• Currently there are less than ten palliative fellowship positions for advanced practice registered nurses, six graduate schools of nursing that have palliative care as an additional specialty focus; and eight programs that offer master’s degrees or certificates in palliative care. The nursing shortage was well documented during the February Senate HELP hearing, “Examining Health Care Workforce Shortages: Where Do We Go From Here?” PCHETA is one solution that could help address the nursing shortage.
  • PCHETA not only works to address the critical shortage of health professionals by bolstering palliative care training, but it also emphasizes the need to build the evidence base for serious illness care and educate all clinicians who care for seriously ill patients.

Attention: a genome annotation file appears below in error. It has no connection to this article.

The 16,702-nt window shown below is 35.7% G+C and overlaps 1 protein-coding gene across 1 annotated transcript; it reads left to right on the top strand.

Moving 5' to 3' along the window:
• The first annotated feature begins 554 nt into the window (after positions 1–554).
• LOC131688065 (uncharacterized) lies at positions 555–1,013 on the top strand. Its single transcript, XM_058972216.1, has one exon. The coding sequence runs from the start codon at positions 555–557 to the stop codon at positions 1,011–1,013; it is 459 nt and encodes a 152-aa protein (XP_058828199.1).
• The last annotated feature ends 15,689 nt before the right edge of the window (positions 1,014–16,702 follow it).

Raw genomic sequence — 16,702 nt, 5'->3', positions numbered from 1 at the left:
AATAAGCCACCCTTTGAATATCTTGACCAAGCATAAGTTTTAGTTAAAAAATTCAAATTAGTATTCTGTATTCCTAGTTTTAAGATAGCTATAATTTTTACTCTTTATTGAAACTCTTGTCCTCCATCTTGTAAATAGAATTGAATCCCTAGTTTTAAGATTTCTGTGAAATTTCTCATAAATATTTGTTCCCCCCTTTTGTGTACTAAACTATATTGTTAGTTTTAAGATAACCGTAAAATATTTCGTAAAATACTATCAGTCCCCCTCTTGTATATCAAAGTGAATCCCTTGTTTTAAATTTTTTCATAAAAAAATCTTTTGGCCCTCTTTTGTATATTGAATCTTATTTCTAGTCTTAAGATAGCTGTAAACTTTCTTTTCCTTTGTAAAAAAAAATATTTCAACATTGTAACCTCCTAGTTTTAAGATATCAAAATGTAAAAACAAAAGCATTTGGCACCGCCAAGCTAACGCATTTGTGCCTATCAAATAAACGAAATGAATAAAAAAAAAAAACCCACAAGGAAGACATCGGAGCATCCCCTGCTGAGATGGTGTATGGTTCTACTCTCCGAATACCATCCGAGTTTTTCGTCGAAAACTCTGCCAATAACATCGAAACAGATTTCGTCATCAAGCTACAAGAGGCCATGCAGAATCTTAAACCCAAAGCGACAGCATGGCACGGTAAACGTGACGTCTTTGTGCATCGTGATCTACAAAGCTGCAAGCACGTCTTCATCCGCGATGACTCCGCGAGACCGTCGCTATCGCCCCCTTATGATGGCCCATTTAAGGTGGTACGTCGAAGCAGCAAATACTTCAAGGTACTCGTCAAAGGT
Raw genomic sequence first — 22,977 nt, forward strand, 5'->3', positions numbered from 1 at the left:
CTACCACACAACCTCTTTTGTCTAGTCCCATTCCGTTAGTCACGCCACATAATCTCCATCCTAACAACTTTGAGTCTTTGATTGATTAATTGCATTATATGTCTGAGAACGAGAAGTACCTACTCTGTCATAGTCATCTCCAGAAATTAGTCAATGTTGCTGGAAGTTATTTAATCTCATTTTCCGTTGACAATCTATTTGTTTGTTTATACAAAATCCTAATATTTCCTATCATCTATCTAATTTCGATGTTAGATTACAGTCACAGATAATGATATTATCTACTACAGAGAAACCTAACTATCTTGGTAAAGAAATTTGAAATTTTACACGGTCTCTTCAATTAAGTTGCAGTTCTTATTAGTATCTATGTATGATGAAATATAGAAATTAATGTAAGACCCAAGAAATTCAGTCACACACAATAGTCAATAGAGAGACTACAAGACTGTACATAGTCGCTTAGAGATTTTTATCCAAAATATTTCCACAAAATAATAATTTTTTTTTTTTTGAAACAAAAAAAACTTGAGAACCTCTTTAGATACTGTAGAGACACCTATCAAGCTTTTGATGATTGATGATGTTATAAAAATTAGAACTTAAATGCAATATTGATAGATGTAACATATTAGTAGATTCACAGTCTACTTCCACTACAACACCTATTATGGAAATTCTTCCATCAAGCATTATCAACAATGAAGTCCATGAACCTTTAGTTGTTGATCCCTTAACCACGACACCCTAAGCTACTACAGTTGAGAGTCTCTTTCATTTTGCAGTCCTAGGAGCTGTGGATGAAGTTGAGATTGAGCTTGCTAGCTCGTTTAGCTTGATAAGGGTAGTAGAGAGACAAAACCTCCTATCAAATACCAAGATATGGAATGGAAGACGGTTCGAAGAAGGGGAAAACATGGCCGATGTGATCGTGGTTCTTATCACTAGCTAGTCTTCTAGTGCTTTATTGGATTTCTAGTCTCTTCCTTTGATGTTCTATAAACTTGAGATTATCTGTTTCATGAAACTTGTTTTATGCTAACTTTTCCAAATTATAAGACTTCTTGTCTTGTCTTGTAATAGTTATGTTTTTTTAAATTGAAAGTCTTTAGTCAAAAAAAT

Coalition Recommendations: The Coalition and our thirteen member organizations request the following legislation be included in any forthcoming health care workforce package:

Palliative Care and Hospice Education and Training Act (S. 4260; 117th Congress)

PCHETA has garnered broad bi-partisan support in recent years. PCHETA is also supported by more than 60 national and state organizations. We urge you to ensure that all Americans facing serious illness have access to palliative care and to support the development of needed training programs for our health care professionals.

Provider Training in Palliative Care Act (S.2890, 117th Congress)